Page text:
A lot of legal and political pundits continue to speculate about the factors that prompted John Roberts, the chief justice of the U.S. Supreme Court, to cast the 5th vote last week upholding the president's controversial health care reform law.
We, the co-authors of this book, have no special insights about Roberts' decision, but one of the most interesting stories we've ever heard about the chief justice is the role doughnuts played in helping him decide who to hire as clerks when he served on the U.S. Court of Appeals.
According to a 2010 article in the Washington Post, Roberts developed "a self-confidence experiment" in that worked this way. On the day that he interviewed clerk candidates, he brought in a dozen powdered-sugar and glazed Krispy Kreme doughnuts, directing his secretary to tell the applicants to help themselves.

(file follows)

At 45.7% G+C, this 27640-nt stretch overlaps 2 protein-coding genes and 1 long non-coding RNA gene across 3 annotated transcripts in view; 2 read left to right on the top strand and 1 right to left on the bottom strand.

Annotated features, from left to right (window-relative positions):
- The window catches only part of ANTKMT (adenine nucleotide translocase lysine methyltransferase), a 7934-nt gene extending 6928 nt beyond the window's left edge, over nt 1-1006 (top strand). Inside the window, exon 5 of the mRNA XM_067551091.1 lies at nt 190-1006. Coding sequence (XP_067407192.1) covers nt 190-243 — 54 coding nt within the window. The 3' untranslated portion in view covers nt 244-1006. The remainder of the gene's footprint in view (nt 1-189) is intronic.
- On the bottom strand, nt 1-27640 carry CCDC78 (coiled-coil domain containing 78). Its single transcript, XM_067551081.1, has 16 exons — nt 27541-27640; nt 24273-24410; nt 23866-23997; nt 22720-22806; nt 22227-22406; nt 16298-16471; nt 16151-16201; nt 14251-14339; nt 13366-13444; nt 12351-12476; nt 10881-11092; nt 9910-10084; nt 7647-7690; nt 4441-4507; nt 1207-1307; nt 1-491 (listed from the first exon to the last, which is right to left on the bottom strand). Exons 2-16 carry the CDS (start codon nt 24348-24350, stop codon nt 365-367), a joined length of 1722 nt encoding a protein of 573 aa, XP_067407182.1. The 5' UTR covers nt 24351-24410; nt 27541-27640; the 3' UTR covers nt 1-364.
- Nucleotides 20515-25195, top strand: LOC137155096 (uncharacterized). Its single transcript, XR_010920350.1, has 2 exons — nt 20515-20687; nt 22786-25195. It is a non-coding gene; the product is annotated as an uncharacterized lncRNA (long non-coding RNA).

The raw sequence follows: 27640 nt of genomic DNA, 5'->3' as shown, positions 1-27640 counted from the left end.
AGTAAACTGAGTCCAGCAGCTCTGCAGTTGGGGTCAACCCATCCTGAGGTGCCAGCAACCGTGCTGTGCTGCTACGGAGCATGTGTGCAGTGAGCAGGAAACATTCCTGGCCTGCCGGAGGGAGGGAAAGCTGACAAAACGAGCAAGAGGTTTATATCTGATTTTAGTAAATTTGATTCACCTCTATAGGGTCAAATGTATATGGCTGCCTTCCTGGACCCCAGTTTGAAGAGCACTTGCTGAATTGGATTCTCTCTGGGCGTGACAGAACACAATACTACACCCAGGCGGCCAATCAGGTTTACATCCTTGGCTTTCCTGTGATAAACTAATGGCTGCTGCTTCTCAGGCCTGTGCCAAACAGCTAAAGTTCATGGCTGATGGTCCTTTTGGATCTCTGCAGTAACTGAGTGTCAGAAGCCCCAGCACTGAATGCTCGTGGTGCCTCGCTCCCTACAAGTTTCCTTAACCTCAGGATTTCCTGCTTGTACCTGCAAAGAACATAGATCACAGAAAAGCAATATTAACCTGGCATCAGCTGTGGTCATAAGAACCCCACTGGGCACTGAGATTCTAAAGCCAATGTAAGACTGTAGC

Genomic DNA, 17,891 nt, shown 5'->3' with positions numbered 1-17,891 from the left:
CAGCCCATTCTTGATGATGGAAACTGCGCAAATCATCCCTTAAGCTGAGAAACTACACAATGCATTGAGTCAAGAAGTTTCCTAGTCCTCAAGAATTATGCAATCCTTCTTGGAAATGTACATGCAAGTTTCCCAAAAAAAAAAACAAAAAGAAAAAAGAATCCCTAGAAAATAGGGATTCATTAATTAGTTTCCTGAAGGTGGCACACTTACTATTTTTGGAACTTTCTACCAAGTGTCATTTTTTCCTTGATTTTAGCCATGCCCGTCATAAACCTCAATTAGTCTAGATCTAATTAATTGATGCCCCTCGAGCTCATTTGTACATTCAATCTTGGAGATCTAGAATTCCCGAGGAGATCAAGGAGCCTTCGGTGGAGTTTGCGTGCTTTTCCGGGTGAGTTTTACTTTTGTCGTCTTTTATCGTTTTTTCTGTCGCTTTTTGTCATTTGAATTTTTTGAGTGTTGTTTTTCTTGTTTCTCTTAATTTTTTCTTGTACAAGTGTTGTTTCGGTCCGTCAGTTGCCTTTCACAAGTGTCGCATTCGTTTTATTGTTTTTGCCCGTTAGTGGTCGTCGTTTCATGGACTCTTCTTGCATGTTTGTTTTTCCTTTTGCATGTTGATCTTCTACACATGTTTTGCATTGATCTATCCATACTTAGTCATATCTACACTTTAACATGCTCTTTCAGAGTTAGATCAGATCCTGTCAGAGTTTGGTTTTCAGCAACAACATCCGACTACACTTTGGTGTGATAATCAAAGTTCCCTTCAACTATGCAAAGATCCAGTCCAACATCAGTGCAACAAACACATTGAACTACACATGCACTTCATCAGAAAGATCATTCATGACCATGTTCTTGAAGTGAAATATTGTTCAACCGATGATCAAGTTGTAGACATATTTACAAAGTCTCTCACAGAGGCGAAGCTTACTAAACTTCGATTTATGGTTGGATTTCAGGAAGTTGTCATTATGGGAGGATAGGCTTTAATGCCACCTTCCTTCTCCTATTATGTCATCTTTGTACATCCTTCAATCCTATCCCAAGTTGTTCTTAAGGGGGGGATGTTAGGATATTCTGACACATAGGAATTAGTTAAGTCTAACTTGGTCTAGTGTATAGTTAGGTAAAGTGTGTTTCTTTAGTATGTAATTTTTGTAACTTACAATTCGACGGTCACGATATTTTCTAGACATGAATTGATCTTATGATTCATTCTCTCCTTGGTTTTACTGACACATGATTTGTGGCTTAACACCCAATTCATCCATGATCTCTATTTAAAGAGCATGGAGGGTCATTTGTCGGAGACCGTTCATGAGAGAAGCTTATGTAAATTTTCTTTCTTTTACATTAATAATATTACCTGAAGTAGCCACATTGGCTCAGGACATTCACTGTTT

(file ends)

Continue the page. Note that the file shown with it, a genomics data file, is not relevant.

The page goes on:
"I figured anybody who had enough self-confidence to pick up a doughnut that's glazed or with powdered sugar would be the sort of person I was interested in," Roberts said. "I even remember saying, 'Anybody who has a doughnut, I'll hire.'"
But by the end of the day, none of the doughnuts were touched. "So I had to go back," Roberts recalled, "and look at their resumes."